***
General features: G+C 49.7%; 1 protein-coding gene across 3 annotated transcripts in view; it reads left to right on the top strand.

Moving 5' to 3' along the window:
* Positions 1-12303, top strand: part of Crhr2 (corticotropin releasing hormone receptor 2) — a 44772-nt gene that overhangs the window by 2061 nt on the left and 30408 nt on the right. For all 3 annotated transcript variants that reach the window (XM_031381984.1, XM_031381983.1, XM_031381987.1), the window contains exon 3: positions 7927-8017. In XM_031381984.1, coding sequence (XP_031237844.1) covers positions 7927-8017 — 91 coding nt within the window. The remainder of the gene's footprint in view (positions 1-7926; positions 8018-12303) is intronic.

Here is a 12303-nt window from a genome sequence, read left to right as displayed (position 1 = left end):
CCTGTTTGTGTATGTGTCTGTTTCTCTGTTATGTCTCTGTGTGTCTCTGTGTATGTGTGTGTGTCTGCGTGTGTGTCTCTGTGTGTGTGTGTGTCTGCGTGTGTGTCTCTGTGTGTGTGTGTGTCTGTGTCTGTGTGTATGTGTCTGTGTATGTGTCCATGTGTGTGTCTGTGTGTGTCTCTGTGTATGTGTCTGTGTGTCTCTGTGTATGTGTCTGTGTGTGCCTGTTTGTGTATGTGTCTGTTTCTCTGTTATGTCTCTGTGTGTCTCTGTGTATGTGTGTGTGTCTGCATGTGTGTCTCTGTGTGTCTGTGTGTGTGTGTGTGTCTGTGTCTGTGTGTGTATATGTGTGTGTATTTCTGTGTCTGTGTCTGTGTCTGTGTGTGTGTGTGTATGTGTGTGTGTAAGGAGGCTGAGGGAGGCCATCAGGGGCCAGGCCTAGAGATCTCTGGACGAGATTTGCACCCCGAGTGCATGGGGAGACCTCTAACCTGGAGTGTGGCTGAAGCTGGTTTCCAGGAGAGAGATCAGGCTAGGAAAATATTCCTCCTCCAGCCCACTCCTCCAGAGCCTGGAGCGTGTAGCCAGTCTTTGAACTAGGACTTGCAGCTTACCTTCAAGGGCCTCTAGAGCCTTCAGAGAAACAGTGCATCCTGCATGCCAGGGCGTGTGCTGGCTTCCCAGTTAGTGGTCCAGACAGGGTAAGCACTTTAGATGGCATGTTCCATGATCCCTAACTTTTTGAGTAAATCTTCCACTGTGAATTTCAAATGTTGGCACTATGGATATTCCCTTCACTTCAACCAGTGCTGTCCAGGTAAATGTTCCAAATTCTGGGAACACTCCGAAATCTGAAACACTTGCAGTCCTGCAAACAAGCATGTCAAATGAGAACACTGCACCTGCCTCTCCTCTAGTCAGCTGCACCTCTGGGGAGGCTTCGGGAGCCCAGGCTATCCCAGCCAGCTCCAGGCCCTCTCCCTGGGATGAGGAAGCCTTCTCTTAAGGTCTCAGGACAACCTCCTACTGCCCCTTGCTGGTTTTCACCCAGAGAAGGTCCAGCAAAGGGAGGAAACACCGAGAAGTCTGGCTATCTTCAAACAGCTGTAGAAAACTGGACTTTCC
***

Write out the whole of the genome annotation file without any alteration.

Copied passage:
General features: G+C 49.7%; 1 protein-coding gene across 3 annotated transcripts in view; it reads left to right on the top strand.

Moving 5' to 3' along the window:
* Positions 1-12303, top strand: part of Crhr2 (corticotropin releasing hormone receptor 2) — a 44772-nt gene that overhangs the window by 2061 nt on the left and 30408 nt on the right. For all 3 annotated transcript variants that reach the window (XM_031381984.1, XM_031381983.1, XM_031381987.1), the window contains exon 3: positions 7927-8017. In XM_031381984.1, coding sequence (XP_031237844.1) covers positions 7927-8017 — 91 coding nt within the window. The remainder of the gene's footprint in view (positions 1-7926; positions 8018-12303) is intronic.

Here is a 12303-nt window from a genome sequence, read left to right as displayed (position 1 = left end):
CCTGTTTGTGTATGTGTCTGTTTCTCTGTTATGTCTCTGTGTGTCTCTGTGTATGTGTGTGTGTCTGCGTGTGTGTCTCTGTGTGTGTGTGTGTCTGCGTGTGTGTCTCTGTGTGTGTGTGTGTCTGTGTCTGTGTGTATGTGTCTGTGTATGTGTCCATGTGTGTGTCTGTGTGTGTCTCTGTGTATGTGTCTGTGTGTCTCTGTGTATGTGTCTGTGTGTGCCTGTTTGTGTATGTGTCTGTTTCTCTGTTATGTCTCTGTGTGTCTCTGTGTATGTGTGTGTGTCTGCATGTGTGTCTCTGTGTGTCTGTGTGTGTGTGTGTGTCTGTGTCTGTGTGTGTATATGTGTGTGTATTTCTGTGTCTGTGTCTGTGTCTGTGTGTGTGTGTGTATGTGTGTGTGTAAGGAGGCTGAGGGAGGCCATCAGGGGCCAGGCCTAGAGATCTCTGGACGAGATTTGCACCCCGAGTGCATGGGGAGACCTCTAACCTGGAGTGTGGCTGAAGCTGGTTTCCAGGAGAGAGATCAGGCTAGGAAAATATTCCTCCTCCAGCCCACTCCTCCAGAGCCTGGAGCGTGTAGCCAGTCTTTGAACTAGGACTTGCAGCTTACCTTCAAGGGCCTCTAGAGCCTTCAGAGAAACAGTGCATCCTGCATGCCAGGGCGTGTGCTGGCTTCCCAGTTAGTGGTCCAGACAGGGTAAGCACTTTAGATGGCATGTTCCATGATCCCTAACTTTTTGAGTAAATCTTCCACTGTGAATTTCAAATGTTGGCACTATGGATATTCCCTTCACTTCAACCAGTGCTGTCCAGGTAAATGTTCCAAATTCTGGGAACACTCCGAAATCTGAAACACTTGCAGTCCTGCAAACAAGCATGTCAAATGAGAACACTGCACCTGCCTCTCCTCTAGTCAGCTGCACCTCTGGGGAGGCTTCGGGAGCCCAGGCTATCCCAGCCAGCTCCAGGCCCTCTCCCTGGGATGAGGAAGCCTTCTCTTAAGGTCTCAGGACAACCTCCTACTGCCCCTTGCTGGTTTTCACCCAGAGAAGGTCCAGCAAAGGGAGGAAACACCGAGAAGTCTGGCTATCTTCAAACAGCTGTAGAAAACTGGACTTTCC